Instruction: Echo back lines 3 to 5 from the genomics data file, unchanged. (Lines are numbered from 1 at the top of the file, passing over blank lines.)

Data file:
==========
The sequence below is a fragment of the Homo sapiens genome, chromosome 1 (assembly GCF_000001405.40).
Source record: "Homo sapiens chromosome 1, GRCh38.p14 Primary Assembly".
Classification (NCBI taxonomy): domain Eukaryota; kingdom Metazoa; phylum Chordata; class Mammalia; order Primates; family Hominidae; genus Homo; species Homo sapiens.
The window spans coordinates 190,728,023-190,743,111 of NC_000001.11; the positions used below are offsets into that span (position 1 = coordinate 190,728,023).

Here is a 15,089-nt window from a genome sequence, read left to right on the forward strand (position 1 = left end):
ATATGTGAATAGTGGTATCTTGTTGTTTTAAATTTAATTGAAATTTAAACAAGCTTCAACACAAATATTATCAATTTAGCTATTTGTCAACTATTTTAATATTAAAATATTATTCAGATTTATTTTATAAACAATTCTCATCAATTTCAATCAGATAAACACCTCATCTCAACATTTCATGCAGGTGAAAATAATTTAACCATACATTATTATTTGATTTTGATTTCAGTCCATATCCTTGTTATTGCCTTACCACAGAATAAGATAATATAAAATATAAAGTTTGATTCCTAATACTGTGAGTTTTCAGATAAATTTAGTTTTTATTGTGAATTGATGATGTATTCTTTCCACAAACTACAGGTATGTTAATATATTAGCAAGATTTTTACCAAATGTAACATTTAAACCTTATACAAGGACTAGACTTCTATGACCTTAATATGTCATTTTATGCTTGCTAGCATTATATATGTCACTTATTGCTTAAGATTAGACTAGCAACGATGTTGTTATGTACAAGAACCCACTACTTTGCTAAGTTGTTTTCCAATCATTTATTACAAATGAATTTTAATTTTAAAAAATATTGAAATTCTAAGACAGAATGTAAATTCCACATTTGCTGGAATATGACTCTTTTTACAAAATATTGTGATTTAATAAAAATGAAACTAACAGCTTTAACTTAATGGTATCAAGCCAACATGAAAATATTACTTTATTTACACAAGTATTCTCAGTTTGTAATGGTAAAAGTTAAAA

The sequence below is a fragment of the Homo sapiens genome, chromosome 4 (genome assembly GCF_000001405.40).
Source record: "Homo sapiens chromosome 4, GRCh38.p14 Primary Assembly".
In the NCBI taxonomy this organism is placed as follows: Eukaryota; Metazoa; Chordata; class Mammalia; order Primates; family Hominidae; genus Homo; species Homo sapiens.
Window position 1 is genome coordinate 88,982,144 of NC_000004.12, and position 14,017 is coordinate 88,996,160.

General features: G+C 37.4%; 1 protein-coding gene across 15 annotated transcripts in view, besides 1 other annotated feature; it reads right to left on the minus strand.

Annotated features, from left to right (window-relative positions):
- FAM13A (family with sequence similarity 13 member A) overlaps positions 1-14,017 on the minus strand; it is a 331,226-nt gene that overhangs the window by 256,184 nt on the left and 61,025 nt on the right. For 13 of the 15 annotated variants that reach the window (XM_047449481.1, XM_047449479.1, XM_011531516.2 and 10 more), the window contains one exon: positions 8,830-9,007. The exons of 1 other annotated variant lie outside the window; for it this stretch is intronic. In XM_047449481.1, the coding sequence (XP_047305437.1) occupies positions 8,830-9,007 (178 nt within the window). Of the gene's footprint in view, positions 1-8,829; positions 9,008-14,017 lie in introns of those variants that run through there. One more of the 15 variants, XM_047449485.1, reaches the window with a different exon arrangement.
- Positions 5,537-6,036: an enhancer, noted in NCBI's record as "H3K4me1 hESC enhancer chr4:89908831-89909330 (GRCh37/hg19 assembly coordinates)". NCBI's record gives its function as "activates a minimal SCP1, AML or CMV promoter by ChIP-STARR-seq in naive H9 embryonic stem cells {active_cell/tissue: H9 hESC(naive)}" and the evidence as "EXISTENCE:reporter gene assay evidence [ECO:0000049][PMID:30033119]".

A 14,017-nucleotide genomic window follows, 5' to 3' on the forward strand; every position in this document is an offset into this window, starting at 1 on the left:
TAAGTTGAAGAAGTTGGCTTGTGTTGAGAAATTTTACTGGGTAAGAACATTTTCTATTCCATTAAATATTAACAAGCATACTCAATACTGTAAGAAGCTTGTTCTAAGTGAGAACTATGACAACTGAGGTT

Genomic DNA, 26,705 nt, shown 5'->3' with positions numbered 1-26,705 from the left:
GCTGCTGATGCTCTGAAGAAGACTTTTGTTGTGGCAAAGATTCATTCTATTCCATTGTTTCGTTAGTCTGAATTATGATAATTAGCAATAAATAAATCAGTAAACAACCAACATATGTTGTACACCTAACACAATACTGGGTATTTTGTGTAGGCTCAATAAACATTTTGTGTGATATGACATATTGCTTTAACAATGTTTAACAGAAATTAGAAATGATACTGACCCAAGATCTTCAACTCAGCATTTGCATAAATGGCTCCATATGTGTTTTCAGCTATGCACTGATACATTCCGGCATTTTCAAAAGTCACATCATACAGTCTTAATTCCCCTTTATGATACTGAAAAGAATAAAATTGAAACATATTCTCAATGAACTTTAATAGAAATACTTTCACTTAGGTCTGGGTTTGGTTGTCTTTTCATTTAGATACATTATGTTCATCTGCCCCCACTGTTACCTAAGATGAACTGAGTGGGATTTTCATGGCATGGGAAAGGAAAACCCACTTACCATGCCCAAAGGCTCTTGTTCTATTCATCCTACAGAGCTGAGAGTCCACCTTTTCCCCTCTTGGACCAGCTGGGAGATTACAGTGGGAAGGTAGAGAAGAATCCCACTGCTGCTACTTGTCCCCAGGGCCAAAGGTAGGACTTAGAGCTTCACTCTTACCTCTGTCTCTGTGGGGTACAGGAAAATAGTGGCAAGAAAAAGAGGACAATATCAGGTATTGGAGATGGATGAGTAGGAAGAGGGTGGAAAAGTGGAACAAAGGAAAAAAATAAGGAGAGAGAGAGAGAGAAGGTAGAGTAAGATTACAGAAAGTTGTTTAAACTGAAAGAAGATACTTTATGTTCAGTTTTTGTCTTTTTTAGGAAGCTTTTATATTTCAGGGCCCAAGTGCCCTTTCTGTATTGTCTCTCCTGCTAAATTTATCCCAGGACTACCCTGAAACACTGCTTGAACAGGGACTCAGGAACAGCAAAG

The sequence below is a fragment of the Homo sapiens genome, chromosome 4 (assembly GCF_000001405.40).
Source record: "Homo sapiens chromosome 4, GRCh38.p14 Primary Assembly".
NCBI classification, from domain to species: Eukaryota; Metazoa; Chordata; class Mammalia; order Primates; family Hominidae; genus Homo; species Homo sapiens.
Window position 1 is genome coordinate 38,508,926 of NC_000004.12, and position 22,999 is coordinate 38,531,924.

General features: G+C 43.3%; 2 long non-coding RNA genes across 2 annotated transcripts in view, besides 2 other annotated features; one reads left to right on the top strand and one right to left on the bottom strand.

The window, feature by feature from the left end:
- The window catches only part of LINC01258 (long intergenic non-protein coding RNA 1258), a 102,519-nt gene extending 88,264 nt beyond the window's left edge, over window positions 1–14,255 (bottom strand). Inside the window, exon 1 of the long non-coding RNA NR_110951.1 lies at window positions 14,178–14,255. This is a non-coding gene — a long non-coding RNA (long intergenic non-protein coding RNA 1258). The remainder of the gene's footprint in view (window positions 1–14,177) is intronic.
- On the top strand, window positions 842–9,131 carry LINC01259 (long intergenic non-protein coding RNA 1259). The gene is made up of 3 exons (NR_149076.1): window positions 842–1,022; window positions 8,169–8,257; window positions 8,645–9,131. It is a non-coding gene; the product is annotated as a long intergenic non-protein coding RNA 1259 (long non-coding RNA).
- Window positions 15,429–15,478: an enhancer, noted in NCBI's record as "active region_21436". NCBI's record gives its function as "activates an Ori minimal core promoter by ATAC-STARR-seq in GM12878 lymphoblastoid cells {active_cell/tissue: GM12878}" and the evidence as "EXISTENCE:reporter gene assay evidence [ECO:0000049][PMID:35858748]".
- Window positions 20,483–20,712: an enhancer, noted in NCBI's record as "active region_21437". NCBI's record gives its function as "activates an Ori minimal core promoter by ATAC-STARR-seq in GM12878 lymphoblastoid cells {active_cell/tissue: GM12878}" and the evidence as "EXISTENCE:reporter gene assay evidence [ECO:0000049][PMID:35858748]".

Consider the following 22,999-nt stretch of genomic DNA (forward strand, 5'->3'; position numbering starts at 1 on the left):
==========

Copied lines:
Classification (NCBI taxonomy): domain Eukaryota; kingdom Metazoa; phylum Chordata; class Mammalia; order Primates; family Hominidae; genus Homo; species Homo sapiens.
The window spans coordinates 190,728,023-190,743,111 of NC_000001.11; the positions used below are offsets into that span (position 1 = coordinate 190,728,023).

Here is a 15,089-nt window from a genome sequence, read left to right on the forward strand (position 1 = left end):